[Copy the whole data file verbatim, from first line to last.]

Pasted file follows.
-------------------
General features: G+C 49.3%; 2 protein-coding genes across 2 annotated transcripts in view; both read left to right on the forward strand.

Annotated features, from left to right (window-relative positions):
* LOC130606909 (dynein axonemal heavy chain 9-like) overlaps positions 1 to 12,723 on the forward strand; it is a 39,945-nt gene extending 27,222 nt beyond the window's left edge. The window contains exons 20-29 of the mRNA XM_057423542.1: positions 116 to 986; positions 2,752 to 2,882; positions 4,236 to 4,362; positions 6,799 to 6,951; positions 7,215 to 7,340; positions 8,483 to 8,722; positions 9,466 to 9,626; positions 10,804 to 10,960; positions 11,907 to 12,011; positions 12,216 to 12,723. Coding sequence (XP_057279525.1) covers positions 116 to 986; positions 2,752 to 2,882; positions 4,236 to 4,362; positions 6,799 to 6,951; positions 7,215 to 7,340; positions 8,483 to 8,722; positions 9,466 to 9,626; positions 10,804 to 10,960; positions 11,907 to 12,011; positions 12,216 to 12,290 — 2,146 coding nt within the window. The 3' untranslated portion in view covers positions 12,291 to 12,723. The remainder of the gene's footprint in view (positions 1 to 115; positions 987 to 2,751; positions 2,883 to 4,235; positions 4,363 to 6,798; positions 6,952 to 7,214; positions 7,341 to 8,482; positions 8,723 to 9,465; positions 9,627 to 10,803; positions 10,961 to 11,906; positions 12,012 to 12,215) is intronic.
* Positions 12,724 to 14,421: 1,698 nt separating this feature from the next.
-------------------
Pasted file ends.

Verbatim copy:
General features: G+C 49.3%; 2 protein-coding genes across 2 annotated transcripts in view; both read left to right on the forward strand.

Annotated features, from left to right (window-relative positions):
* LOC130606909 (dynein axonemal heavy chain 9-like) overlaps positions 1 to 12,723 on the forward strand; it is a 39,945-nt gene extending 27,222 nt beyond the window's left edge. The window contains exons 20-29 of the mRNA XM_057423542.1: positions 116 to 986; positions 2,752 to 2,882; positions 4,236 to 4,362; positions 6,799 to 6,951; positions 7,215 to 7,340; positions 8,483 to 8,722; positions 9,466 to 9,626; positions 10,804 to 10,960; positions 11,907 to 12,011; positions 12,216 to 12,723. Coding sequence (XP_057279525.1) covers positions 116 to 986; positions 2,752 to 2,882; positions 4,236 to 4,362; positions 6,799 to 6,951; positions 7,215 to 7,340; positions 8,483 to 8,722; positions 9,466 to 9,626; positions 10,804 to 10,960; positions 11,907 to 12,011; positions 12,216 to 12,290 — 2,146 coding nt within the window. The 3' untranslated portion in view covers positions 12,291 to 12,723. The remainder of the gene's footprint in view (positions 1 to 115; positions 987 to 2,751; positions 2,883 to 4,235; positions 4,363 to 6,798; positions 6,952 to 7,214; positions 7,341 to 8,482; positions 8,723 to 9,465; positions 9,627 to 10,803; positions 10,961 to 11,906; positions 12,012 to 12,215) is intronic.
* Positions 12,724 to 14,421: 1,698 nt separating this feature from the next.